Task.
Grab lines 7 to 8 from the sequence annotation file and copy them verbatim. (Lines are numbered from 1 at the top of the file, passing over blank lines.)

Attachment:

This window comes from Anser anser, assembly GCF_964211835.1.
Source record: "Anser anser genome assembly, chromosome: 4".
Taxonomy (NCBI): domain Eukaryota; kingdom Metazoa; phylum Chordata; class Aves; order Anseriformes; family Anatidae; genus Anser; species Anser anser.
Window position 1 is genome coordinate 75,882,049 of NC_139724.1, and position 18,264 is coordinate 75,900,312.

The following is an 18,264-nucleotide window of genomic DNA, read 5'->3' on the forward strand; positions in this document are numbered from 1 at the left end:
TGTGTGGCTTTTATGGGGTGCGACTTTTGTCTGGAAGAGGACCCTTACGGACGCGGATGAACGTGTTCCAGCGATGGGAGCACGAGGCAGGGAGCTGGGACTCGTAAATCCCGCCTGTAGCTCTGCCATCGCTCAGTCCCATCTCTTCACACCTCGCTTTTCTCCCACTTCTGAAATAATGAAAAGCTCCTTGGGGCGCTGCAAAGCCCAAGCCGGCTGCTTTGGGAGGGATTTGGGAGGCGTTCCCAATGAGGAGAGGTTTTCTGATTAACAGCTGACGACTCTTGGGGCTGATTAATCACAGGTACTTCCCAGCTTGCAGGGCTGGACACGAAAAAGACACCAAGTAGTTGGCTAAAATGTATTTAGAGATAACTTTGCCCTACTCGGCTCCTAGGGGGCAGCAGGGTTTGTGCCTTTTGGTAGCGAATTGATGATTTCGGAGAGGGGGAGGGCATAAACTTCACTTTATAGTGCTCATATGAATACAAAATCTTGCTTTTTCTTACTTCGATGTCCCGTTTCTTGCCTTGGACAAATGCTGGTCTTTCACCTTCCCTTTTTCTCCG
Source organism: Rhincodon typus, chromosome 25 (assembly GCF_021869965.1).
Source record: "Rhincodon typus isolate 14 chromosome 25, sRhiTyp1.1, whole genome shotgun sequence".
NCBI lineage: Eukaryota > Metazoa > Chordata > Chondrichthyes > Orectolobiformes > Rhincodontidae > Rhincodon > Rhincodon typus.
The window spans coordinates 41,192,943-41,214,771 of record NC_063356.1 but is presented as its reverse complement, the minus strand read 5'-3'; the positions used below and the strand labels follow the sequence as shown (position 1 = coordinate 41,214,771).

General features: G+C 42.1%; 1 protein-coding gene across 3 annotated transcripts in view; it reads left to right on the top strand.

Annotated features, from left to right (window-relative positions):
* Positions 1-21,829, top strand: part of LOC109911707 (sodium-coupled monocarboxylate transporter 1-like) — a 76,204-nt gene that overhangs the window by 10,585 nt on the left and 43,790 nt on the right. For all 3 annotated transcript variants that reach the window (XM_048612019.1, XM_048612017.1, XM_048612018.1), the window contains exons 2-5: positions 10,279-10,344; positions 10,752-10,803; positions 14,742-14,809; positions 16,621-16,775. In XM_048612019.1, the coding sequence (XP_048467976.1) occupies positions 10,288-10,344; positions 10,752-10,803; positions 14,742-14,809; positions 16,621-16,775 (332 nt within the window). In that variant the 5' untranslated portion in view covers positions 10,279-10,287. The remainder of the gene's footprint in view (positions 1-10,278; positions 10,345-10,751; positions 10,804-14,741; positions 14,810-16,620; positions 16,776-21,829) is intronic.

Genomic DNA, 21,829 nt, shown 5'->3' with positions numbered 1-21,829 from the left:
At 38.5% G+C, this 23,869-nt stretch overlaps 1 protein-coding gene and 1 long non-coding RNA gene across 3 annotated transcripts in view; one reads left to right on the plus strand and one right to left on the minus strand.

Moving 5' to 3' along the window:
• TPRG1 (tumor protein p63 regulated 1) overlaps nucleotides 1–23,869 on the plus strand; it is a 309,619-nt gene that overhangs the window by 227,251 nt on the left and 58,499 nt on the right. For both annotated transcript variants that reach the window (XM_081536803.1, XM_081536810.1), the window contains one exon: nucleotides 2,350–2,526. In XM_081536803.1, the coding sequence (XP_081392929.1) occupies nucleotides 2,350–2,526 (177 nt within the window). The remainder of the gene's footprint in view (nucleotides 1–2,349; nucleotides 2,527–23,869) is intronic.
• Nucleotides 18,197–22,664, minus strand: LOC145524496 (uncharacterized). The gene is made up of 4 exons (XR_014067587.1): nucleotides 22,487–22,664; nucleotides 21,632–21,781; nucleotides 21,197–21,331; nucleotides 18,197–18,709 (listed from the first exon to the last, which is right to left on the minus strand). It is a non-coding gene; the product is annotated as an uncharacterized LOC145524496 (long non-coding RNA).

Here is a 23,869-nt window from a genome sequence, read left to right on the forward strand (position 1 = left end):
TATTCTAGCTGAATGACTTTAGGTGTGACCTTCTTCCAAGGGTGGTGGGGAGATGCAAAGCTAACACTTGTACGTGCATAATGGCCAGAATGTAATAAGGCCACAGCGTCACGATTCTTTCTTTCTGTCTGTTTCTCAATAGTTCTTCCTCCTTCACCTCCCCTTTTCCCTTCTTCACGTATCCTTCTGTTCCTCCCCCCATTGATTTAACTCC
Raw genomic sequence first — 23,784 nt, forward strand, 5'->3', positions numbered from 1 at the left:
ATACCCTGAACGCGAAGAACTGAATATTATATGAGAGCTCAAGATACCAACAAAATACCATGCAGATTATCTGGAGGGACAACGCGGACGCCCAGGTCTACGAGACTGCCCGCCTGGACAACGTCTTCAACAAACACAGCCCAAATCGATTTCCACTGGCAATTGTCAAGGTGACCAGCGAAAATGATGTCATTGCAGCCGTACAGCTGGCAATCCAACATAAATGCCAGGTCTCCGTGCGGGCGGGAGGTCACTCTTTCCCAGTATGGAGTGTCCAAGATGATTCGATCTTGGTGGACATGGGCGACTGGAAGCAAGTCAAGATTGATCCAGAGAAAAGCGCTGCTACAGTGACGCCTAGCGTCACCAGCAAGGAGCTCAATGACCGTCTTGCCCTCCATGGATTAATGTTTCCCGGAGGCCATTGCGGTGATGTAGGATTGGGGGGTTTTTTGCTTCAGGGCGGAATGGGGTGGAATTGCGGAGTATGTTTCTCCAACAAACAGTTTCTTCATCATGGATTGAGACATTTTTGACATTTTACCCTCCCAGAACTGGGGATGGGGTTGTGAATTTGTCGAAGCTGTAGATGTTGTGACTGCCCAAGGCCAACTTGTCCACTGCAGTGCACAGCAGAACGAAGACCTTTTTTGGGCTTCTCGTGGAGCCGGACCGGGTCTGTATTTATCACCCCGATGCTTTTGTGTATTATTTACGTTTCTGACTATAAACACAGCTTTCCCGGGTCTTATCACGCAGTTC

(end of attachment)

Source organism: Rhincodon typus, chromosome 25 (assembly GCF_021869965.1).
Source record: "Rhincodon typus isolate 14 chromosome 25, sRhiTyp1.1, whole genome shotgun sequence".